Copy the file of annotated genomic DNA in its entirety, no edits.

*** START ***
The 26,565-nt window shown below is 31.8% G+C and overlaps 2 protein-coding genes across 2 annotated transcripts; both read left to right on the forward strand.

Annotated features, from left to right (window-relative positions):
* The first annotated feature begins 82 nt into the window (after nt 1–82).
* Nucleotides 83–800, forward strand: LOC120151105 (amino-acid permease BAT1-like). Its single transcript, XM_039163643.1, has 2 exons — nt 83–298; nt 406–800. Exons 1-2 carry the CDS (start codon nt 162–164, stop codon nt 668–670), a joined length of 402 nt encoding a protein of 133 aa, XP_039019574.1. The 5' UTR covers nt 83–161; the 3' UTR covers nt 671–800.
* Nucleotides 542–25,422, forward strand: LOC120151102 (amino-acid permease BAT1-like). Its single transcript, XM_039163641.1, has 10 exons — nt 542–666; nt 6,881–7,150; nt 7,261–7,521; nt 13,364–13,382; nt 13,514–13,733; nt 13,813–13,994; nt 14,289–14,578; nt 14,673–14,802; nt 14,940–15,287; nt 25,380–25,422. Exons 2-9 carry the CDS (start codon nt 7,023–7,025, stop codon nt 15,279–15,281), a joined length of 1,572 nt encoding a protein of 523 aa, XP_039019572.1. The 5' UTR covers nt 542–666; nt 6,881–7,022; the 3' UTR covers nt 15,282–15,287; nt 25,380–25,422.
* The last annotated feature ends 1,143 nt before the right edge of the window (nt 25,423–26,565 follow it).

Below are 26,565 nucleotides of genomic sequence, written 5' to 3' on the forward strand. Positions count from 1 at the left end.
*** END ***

The 26,565-nt window shown below is 31.8% G+C and overlaps 2 protein-coding genes across 2 annotated transcripts; both read left to right on the forward strand.

Annotated features, from left to right (window-relative positions):
* The first annotated feature begins 82 nt into the window (after nt 1–82).
* Nucleotides 83–800, forward strand: LOC120151105 (amino-acid permease BAT1-like). Its single transcript, XM_039163643.1, has 2 exons — nt 83–298; nt 406–800. Exons 1-2 carry the CDS (start codon nt 162–164, stop codon nt 668–670), a joined length of 402 nt encoding a protein of 133 aa, XP_039019574.1. The 5' UTR covers nt 83–161; the 3' UTR covers nt 671–800.
* Nucleotides 542–25,422, forward strand: LOC120151102 (amino-acid permease BAT1-like). Its single transcript, XM_039163641.1, has 10 exons — nt 542–666; nt 6,881–7,150; nt 7,261–7,521; nt 13,364–13,382; nt 13,514–13,733; nt 13,813–13,994; nt 14,289–14,578; nt 14,673–14,802; nt 14,940–15,287; nt 25,380–25,422. Exons 2-9 carry the CDS (start codon nt 7,023–7,025, stop codon nt 15,279–15,281), a joined length of 1,572 nt encoding a protein of 523 aa, XP_039019572.1. The 5' UTR covers nt 542–666; nt 6,881–7,022; the 3' UTR covers nt 15,282–15,287; nt 25,380–25,422.
* The last annotated feature ends 1,143 nt before the right edge of the window (nt 25,423–26,565 follow it).

Below are 26,565 nucleotides of genomic sequence, written 5' to 3' on the forward strand. Positions count from 1 at the left end.